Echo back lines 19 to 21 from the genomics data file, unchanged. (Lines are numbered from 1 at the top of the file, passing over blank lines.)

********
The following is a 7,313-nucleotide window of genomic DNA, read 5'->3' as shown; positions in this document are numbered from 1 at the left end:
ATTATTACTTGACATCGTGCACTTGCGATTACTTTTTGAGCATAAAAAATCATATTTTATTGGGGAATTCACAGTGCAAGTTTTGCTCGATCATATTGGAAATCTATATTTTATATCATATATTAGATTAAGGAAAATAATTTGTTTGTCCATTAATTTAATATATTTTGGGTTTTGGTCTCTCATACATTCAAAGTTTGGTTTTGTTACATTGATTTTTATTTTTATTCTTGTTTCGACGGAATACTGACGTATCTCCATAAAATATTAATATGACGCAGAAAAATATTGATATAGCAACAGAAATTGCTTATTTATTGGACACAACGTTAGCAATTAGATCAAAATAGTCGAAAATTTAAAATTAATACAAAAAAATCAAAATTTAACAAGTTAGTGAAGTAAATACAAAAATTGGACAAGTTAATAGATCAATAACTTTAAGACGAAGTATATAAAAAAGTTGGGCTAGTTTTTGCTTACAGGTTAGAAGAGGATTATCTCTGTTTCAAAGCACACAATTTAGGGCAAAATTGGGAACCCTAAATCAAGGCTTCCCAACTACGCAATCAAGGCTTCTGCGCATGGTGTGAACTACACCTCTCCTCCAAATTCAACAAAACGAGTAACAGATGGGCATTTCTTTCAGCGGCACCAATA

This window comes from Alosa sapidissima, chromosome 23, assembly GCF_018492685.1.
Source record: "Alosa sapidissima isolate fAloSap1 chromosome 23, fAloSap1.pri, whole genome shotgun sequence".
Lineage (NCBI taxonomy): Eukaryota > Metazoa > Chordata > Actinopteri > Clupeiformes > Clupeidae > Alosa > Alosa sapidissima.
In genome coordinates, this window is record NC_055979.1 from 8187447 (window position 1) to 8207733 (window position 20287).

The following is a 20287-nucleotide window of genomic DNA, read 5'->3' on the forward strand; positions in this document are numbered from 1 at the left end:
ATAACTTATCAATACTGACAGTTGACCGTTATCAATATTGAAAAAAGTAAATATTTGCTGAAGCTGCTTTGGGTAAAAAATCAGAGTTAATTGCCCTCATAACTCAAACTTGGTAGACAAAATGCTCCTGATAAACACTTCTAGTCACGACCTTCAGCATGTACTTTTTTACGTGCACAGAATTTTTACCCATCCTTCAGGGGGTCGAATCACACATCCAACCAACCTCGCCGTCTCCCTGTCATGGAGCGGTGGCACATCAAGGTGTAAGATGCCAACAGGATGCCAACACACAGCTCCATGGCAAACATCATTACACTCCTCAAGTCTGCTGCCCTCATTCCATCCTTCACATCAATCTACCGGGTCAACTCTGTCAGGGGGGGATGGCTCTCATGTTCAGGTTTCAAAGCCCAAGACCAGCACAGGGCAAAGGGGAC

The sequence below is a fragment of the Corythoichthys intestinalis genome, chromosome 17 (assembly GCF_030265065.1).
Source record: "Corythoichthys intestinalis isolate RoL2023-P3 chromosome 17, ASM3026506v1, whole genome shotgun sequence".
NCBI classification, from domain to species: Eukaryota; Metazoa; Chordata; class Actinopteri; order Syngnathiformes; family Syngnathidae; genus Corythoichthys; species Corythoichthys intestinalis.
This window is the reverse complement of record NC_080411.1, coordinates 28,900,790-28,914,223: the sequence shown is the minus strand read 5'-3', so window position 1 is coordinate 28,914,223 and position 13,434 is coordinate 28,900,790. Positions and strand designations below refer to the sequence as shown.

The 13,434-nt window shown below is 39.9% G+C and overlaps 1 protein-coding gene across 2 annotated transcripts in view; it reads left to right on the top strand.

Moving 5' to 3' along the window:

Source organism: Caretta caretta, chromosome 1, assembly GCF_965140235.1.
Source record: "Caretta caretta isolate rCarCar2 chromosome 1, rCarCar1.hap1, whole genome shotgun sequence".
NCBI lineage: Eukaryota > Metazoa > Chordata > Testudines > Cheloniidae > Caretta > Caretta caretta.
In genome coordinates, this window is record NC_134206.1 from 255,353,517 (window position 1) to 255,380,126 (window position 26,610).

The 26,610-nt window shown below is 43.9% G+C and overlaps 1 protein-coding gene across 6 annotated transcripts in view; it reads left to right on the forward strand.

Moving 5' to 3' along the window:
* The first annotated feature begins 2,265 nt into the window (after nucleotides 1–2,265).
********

The 26,610-nt window shown below is 43.9% G+C and overlaps 1 protein-coding gene across 6 annotated transcripts in view; it reads left to right on the forward strand.

Moving 5' to 3' along the window:
* The first annotated feature begins 2,265 nt into the window (after nucleotides 1–2,265).